Avian veterinarian

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Birds differ from mammals in many medical respects: they don’t have a diaphragm, they have feathers and they have different diseases. This also means that the vet has to approach this group of animals in a particular way as regards handling, diagnosis and treatment. More and more animal owners enjoy the company of feathered friends so veterinary medicine has also made great progress in this area in recent years and there are many specialist vets for birds.

Blood samples, X-rays, treatment of infectious disease or surgical procedures under anaesthetic are just as possible for birds today as for dogs and cats. Since not every vet treats birds, we would like to explain what an avian vet does when examining your pet.

Avian vet – how does the examination go?

An avian vet will first observe your sick bird attentively:

  • How does the bird move?
  • Is it on a bar or on the ground?
  • Is the bird in an abnormal position?
  • Does it stand freely or does it hold onto the cage with its beak?
  • Is its tail bobbing?
  • What is the condition of the plumage?
  • Can swellings be seen?
  • Does it keep its eyes closed for a long time?

Conclusions about the bird‘s health can be drawn from its behaviour and appearance. It therefore makes sense to bring your bird to the vet in a suitable transport crate that you can look into, if possible with seating.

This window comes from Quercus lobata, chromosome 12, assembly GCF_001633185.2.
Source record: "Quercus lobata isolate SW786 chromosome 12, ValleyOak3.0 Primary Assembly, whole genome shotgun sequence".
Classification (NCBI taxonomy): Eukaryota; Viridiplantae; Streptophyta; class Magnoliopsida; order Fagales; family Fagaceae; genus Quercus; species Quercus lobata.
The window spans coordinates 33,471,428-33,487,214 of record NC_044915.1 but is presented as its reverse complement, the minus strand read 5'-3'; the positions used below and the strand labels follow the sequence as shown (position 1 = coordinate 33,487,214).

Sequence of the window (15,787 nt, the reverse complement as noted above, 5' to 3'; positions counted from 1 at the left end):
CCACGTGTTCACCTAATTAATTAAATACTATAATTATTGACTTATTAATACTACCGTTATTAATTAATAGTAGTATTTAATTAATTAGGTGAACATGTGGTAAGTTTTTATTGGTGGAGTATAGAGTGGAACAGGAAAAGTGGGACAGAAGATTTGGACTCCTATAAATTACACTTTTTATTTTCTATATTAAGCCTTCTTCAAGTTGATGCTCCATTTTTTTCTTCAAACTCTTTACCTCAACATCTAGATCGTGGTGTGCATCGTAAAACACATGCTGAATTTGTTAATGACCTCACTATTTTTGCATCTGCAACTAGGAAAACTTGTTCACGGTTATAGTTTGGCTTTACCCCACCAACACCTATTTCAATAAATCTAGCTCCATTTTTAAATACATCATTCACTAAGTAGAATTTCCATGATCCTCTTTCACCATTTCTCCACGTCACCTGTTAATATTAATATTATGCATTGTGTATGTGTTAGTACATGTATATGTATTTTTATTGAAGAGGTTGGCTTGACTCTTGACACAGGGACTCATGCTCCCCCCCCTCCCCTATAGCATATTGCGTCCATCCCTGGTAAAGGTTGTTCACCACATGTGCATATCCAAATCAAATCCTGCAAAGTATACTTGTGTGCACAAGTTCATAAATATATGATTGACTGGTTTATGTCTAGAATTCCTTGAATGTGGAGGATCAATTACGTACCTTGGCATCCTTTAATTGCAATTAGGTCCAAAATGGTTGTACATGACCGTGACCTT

The avian vet will also ask you specific questions about your bird and would like to find out, for instance, when the symptoms were first observed and how the bird normally behaves. Your avian vet will gather as much information as possible for the diagnosis so that an individual treatment plan can be made for your bird.

To hold the bird for examination and treatment, we use only towels and not gloves so that it does not shy from the hand and injure itself. We always take plenty of time to examine your bird. However, if you know that your bird gets very stressed, you are welcome to request additional time when you make the appointment (billed according to the GOT veterinary fee schedule). That way we can extend the appointment and give your bird to get accustomed to the new surroundings.

What is the best way for me to transport my bird to the vet?

We try to make the visit to the vet as stress-free as possible for your pet. Ideally, accustom your bird beforehand to a transport carrier. Bring the favourite partner along as moral support. If inpatient hospitalisation is a possibility, bring a small amount of the usual feed with you.

The best thing to use for transport is a cage that is as small as possible or a special small transport crate. This can be carried easily and can be readily secured in the car. The vet can also grasp the bird more easily and without stress as a small crate, unlike a large cage, does not offer any means of escape.

You should accustom your bird to being put into the transport crate so that this can be done in a serious case. Place the transport crate in the room with the door open so that your bird can see it in free flight. Leave the crate door open so that your bird can enter it and leave it as it likes. If you put a treat in the crate, your bird will associate it with something positive in future. If the situation arises that an avian vet has to examine your pet, it will be familiar with the crate and can be put in it easily.

Avian vet – conclusion

Birds are sensitive animals. Handling as well as diagnosis and treatment require particular knowledge and great caution. An avian vet specialises in dealing with, examining and treating these sensitive creatures.

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